- Gombart AF, O'Kelly J, Saito T, Koeffler HP: Regulation of the CAMP gene by 1,25(OH)2D3 in various tissues. J Steroid Biochem Mol Biol. 2007, 103 (3–5): 552-557. 10.1016/j.jsbmb.2006.12.095.View ArticlePubMedGoogle Scholar
- Schauber J, Dorschner RA, Yamasaki K, Brouha B, Gallo RL: Control of the innate epithelial antimicrobial response is cell-type specific and dependent on relevant microenvironmental stimuli. Immunology. 2006, 118 (4): 509-519.PubMed CentralPubMedGoogle Scholar
- Liu PT, Stenger S, Li H, Wenzel L, Tan BH, Krutzik SR, Ochoa MT, Schauber J, Wu K, Meinken C, et al: Toll-like receptor triggering of a vitamin D-mediated human antimicrobial response. Science. 2006, 311 (5768): 1770-1773. 10.1126/science.1123933.View ArticlePubMedGoogle Scholar
- Martineau AR, Wilkinson KA, Newton SM, Floto RA, Norman AW, Skolimowska K, Davidson RN, Sorensen OE, Kampmann B, Griffiths CJ, et al: IFN-gamma- and TNF-independent vitamin D-inducible human suppression of mycobacteria: the role of cathelicidin LL-37. J Immunol. 2007, 178 (11): 7190-7198.View ArticlePubMedGoogle Scholar
- Schauber J, Dorschner RA, Coda AB, Buchau AS, Liu PT, Kiken D, Helfrich YR, Kang S, Elalieh HZ, Steinmeyer A, et al: Injury enhances TLR2 function and antimicrobial peptide expression through a vitamin D-dependent mechanism. J Clin Invest. 2007, 117 (3): 803-811. 10.1172/JCI30142.PubMed CentralView ArticlePubMedGoogle Scholar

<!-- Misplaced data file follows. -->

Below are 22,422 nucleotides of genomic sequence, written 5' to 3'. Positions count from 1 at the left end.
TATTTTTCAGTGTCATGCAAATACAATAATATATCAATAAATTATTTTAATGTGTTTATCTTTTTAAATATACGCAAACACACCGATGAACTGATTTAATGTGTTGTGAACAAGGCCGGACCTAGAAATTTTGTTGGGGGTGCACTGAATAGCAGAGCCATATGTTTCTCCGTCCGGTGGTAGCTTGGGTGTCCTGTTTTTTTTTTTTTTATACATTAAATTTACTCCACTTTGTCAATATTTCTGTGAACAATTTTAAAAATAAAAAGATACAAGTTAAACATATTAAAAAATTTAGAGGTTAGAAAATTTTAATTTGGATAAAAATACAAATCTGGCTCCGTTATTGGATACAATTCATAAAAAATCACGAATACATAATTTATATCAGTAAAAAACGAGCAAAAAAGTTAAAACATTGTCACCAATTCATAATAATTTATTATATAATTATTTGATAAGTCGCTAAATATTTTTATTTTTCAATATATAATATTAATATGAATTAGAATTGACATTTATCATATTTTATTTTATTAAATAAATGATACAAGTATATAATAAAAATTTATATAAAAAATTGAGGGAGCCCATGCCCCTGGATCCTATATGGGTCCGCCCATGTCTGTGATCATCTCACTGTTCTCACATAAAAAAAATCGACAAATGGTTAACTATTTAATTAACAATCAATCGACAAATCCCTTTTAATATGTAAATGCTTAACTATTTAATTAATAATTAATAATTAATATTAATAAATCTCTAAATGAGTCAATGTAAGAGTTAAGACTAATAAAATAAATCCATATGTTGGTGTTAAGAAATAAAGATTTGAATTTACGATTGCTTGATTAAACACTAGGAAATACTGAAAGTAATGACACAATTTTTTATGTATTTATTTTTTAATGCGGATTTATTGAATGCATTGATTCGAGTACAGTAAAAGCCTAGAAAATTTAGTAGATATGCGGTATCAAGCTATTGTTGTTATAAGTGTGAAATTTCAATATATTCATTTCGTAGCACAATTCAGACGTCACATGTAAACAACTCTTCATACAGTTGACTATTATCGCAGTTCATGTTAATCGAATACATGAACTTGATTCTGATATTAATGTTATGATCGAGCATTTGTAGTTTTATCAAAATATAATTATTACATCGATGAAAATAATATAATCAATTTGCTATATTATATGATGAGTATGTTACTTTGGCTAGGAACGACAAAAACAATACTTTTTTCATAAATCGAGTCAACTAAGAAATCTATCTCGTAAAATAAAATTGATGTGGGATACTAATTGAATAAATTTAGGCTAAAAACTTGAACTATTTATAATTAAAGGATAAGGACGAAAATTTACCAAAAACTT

- Gould SJ, Vrba ES: Exaptation; a missing term in the science of form. Paleobiology. 1982, 8 (1): 4-15.Google Scholar
- Feschotte C: Transposable elements and the evolution of regulatory networks. Nat Rev Genet. 2008, 9 (5): 397-405. 10.1038/nrg2337.PubMed CentralView ArticlePubMedGoogle Scholar
- Bejerano G, Lowe CB, Ahituv N, King B, Siepel A, Salama SR, Rubin EM, Kent WJ, Haussler D: A distal enhancer and an ultraconserved exon are derived from a novel retroposon. Nature. 2006, 441 (7089): 87-90. 10.1038/nature04696.View ArticlePubMedGoogle Scholar
- Naar AM, Boutin JM, Lipkin SM, Yu VC, Holloway JM, Glass CK, Rosenfeld MG: The orientation and spacing of core DNA-binding motifs dictate selective transcriptional responses to three nuclear receptors. Cell. 1991, 65 (7): 1267-1279. 10.1016/0092-8674(91)90021-P.View ArticlePubMedGoogle Scholar